Sunday, October 26, 2008

Talent won't flow smoothly

Oct 25, 2008

By Lee Siew Hua

CULTURAL barriers do not come down easily in Asia, and for this reason, Minister Mentor Lee Kuan Yew believes talent will not flow smoothly across borders any time soon.

To illustrate, MM Lee shared his long-time observations of China and India, saying: 'You can take a Chinese or an Indian, bring them to America and, as a minority in the American milieu, he will begin to absorb the American ethos.

'But you bring a few Americans to China or India and you think you can spread this ethos into India and China, you're dead wrong.'

He was speaking at an hour-long dialogue yesterday that capped the three-day Singapore Human Capital Summit. It was attended by about 700 international business leaders and human resource specialists.

Moderator Narayan Pant, Insead's dean of executive education, had brought up a lingering concern that Asia's cultural differences are a challenge to incoming top talent, who need to behave differently in diverse parts of Asia to succeed.

'Do you see that changing?' Professor Pant asked. 'Is talent going to become even more fungible than before because cultural barriers to success go down?'

Mr Lee's reply: 'I don't think that's possible because our group of people do not change so readily.'

The theme at the dialogue was Building Competitiveness: Harnessing Strategic People Trends In Asia. Nine questions were posed by Prof Pant and the audience, ranging from leadership to the depth of the recession.

MM Lee also noted that missionaries sent to China and India in the past converted an 'infinitesimal' number in China and India - both ancient civilisations with their own beliefs.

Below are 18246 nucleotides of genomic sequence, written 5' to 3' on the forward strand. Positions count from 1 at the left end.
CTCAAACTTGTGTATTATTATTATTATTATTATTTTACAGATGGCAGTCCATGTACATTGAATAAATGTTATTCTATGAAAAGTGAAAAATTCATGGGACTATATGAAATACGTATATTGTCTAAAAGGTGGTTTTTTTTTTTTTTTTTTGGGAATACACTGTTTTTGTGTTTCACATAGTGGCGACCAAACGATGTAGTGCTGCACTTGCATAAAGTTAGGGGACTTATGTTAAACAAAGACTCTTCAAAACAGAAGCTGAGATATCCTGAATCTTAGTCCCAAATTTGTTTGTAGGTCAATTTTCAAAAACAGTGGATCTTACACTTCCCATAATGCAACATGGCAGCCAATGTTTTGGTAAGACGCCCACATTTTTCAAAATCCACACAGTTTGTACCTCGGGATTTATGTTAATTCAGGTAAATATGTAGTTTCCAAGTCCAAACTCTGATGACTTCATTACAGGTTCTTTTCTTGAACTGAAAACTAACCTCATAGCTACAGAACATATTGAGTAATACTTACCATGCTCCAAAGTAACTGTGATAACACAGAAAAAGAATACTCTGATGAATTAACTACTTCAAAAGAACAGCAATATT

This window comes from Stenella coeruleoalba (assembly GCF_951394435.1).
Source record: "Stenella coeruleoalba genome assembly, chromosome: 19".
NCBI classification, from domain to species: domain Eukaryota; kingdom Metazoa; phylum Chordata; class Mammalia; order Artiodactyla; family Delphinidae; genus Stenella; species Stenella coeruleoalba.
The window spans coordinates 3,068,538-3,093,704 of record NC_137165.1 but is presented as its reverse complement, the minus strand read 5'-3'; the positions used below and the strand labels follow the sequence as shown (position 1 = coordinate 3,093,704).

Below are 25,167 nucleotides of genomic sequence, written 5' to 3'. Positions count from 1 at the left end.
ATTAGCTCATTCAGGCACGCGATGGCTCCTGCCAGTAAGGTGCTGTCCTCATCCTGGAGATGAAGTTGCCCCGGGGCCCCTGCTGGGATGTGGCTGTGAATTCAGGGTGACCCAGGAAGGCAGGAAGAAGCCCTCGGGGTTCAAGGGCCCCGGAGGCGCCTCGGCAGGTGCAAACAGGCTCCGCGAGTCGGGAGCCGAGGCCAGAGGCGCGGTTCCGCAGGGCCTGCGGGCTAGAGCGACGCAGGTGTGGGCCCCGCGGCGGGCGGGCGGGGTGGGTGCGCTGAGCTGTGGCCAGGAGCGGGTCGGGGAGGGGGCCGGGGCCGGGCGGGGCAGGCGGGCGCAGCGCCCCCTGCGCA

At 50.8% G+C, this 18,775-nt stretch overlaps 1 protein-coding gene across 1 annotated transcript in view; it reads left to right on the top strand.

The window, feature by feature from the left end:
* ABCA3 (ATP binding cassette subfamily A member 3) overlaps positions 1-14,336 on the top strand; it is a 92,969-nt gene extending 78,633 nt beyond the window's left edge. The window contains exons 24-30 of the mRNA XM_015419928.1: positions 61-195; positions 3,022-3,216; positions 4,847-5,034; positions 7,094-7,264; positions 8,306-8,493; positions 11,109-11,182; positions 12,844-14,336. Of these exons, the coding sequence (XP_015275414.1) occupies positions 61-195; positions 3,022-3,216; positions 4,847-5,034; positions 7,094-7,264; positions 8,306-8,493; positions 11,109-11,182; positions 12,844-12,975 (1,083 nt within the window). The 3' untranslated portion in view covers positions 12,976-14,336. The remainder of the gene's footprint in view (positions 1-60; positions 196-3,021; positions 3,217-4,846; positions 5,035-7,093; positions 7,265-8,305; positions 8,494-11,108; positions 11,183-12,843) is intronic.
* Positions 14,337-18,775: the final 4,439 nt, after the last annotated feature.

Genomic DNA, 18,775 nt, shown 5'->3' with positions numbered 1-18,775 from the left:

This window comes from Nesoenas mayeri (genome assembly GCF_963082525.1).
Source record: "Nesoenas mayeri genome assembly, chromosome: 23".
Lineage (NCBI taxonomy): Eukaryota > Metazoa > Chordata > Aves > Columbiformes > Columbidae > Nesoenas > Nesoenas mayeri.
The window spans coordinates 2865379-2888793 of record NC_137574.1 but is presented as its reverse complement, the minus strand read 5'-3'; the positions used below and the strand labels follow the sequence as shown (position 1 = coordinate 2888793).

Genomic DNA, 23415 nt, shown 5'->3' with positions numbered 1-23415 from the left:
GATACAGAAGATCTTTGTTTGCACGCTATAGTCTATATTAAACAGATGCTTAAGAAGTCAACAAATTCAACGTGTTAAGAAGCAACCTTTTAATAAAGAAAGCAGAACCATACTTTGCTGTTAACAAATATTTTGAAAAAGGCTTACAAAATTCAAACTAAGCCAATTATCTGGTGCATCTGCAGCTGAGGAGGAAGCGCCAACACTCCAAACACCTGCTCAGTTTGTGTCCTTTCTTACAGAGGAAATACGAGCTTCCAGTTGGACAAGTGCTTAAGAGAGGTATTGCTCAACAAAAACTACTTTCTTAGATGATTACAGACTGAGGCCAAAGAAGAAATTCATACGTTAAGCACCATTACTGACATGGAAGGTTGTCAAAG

Cultural barriers are a 'constant concern' for Singapore, which has opened its doors to foreigners.

'We have a population that's already attuned to the Singapore way of doing things. They don't rush. They accept certain norms of behaviour.

'If we've more foreigners than Singaporeans, then the Singaporeans will become like the foreigners, and we lose our basic attributes. We'll be down the spiral.'

That is why a core of Singaporeans is needed - a case he had made in July when he disclosed his own comfort level is for 65 per cent of the population to be born-and-bred Singaporeans.

Yesterday, he pointed out that the Republic will have to bring in foreigners at a rate where 'they imbibe our values'.

At the very top tier of migrants and Singaporeans, it does not matter. 'People lead different lives...They've got their own pleasure centres.'

But at the mid-level, where Singaporeans and foreigners live and work cheek by jowl, 'it is important the Singaporeans outnumber the migrants'.

MM Lee said that the Chinese will never become non-Chinese, and neither will the Indians be non-Indians. The same goes for the Malays, Thais or other groups.

But put small groups of them in America, scatter them, and they become like the Americans, he observed.

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